Beemer (dr_tectonic) wrote,

Games: what, how, and why

I'm not sure I've ever pimped Greg Costikyan's essay I Have No Words & I Must Design on game design here on my blog.

It has some really great thoughts on what exactly games are, and on what makes them good. If you have any interest in games, you should read (or re-read) it.

I'll also add the bullet points from a couple posters and talks I've given on why serious games are good for learning:

  • Soft failure: we learn by making mistakes. In a game, you can make mistakes without negative consequences.
  • Topsight: exploring the dynamics of a system by playing with it gives you a holistic understanding of it that is hard to acquire otherwise.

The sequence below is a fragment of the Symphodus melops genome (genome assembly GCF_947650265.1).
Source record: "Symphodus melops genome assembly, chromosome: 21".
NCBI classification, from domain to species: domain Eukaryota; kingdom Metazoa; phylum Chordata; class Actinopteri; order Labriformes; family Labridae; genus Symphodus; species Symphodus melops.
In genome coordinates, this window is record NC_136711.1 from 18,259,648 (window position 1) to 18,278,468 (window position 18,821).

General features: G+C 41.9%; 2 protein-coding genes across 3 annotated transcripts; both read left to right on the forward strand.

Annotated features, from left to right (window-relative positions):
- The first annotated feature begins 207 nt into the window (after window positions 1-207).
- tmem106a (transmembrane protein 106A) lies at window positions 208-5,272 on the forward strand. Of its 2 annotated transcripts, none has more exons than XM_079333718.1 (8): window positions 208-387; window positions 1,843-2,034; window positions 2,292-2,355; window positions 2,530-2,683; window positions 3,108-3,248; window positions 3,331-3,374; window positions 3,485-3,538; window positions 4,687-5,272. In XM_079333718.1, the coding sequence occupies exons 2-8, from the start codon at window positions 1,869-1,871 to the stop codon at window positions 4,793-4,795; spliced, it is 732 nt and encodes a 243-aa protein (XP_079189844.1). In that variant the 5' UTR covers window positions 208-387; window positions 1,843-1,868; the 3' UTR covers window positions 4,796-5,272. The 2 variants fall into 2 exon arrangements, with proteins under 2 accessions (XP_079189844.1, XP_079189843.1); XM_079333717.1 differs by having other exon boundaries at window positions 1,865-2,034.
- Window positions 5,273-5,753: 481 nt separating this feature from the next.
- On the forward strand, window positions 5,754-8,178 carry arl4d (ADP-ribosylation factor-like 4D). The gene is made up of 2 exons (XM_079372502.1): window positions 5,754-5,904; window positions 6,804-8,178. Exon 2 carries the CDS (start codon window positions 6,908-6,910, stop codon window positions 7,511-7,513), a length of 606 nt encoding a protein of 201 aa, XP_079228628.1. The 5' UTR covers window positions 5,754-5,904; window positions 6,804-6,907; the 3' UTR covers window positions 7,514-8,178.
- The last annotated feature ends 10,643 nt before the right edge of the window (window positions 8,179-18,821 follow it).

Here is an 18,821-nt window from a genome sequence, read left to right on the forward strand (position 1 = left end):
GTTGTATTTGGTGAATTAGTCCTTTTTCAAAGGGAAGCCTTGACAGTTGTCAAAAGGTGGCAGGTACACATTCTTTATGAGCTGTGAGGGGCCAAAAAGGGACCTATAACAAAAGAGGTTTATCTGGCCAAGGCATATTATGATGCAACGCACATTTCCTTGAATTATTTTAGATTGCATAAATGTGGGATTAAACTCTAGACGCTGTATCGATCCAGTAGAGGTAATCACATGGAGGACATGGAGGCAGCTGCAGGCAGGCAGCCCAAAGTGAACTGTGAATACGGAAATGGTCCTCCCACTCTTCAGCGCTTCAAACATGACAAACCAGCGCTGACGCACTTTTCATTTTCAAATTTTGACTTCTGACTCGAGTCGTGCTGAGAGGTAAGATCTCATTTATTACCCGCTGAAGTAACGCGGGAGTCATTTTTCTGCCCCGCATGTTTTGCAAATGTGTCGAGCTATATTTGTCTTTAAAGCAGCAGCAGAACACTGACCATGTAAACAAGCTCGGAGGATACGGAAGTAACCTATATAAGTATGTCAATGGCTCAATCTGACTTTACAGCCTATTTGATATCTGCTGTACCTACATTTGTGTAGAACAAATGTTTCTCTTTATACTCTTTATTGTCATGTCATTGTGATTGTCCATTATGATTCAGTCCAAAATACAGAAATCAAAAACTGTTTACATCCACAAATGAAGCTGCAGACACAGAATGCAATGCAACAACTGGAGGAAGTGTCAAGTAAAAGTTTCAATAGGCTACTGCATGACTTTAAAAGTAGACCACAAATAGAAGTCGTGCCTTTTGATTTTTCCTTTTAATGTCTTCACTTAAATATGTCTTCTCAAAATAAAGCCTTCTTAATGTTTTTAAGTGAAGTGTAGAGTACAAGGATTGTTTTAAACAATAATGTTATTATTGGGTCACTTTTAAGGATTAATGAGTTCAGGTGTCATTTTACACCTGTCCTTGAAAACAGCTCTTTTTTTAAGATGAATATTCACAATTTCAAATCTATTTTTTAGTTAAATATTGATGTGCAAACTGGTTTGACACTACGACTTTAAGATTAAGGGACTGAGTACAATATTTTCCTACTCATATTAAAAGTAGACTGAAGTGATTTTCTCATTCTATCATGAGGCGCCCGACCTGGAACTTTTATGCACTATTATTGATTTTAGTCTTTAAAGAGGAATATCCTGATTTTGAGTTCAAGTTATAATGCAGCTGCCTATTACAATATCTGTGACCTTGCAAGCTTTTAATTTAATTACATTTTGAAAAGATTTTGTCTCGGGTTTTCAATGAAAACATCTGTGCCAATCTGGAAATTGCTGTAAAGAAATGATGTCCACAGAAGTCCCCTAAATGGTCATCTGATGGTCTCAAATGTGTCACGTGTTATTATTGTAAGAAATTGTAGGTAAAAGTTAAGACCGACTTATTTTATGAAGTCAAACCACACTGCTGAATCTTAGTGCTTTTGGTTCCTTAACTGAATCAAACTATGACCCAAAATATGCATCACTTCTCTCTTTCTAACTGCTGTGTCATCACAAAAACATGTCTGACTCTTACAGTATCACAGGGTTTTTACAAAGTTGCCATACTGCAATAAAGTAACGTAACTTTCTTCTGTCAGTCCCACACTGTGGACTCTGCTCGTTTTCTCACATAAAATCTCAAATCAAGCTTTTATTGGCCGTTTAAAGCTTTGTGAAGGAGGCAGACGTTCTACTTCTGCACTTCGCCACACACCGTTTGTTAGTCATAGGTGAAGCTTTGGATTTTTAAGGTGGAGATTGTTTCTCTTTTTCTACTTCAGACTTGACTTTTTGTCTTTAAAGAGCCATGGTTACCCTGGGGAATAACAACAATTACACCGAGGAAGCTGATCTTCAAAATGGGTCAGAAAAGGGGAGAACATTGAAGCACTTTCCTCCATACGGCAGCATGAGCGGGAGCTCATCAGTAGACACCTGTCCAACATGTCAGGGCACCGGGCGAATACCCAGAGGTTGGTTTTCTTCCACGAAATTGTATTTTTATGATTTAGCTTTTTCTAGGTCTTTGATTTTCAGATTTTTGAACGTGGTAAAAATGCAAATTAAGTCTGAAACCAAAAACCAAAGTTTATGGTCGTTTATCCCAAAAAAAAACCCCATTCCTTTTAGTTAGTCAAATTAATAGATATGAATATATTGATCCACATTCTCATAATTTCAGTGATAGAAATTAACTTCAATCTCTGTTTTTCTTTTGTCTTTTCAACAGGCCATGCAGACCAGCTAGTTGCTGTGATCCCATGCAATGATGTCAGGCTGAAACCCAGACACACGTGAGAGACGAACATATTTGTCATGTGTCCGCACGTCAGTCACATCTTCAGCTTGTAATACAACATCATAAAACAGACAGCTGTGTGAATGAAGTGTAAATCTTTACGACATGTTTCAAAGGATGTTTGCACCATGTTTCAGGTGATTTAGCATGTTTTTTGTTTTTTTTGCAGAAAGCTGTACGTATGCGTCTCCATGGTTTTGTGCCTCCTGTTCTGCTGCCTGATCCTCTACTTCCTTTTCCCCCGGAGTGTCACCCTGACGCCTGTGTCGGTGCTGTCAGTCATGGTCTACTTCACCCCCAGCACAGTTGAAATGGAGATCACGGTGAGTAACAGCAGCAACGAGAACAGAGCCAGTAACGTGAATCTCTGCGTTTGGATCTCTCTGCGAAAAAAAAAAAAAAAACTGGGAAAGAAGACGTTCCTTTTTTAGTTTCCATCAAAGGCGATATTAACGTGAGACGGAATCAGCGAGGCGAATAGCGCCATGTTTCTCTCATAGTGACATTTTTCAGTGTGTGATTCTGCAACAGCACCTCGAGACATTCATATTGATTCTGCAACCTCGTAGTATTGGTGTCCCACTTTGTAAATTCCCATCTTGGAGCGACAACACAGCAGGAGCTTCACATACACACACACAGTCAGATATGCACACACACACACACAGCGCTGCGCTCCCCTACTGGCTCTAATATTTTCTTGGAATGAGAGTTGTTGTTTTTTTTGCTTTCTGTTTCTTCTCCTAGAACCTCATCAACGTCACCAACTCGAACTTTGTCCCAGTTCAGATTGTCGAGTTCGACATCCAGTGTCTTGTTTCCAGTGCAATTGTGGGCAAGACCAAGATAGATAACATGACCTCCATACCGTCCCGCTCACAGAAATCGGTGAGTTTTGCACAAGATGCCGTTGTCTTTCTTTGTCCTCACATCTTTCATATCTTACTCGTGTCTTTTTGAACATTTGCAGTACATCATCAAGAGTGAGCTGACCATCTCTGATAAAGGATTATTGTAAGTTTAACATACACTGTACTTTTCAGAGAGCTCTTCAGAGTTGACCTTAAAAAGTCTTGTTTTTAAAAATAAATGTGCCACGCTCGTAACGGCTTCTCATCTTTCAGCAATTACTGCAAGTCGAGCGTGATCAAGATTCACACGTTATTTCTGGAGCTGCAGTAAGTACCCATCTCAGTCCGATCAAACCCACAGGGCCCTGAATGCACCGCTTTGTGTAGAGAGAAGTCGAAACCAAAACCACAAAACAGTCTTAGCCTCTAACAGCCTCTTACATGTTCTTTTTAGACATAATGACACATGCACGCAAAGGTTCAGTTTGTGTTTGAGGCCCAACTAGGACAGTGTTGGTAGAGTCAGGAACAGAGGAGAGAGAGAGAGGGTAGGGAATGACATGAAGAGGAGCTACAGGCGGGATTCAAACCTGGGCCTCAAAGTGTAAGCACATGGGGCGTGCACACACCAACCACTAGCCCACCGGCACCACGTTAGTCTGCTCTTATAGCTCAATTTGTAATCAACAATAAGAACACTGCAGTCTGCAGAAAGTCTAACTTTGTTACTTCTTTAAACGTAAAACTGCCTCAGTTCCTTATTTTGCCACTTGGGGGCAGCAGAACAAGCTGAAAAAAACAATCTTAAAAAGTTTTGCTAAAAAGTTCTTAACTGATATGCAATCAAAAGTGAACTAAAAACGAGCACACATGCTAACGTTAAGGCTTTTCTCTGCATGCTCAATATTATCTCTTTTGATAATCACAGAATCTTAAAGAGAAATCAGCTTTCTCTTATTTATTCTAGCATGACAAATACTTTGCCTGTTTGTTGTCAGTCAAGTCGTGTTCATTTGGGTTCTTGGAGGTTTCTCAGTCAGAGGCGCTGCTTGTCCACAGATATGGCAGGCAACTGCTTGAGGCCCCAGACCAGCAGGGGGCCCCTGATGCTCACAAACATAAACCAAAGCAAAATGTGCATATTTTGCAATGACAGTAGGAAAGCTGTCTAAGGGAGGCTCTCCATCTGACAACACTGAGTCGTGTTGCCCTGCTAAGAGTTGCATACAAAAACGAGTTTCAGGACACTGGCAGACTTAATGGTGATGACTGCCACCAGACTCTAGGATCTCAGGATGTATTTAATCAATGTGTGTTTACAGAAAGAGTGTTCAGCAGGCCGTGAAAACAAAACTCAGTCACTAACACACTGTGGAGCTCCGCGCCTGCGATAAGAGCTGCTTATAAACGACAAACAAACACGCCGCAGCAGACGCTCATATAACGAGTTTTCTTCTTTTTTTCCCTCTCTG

• Engagement: experiencing a subject in a game is more interesting and involving (i.e., fun) than being told about it in a presentation or text.
  • Practicing Surprise: games can surprise you, and let you practice dealing with the unexpected.

When educational games use these strengths, they can be awesome. When educational games suck (and sadly, they so very frequently do), it's generally because they have failed on one or more of these points. Heck, sometimes regular games fail on these points (or something related) and it causes them to suck.
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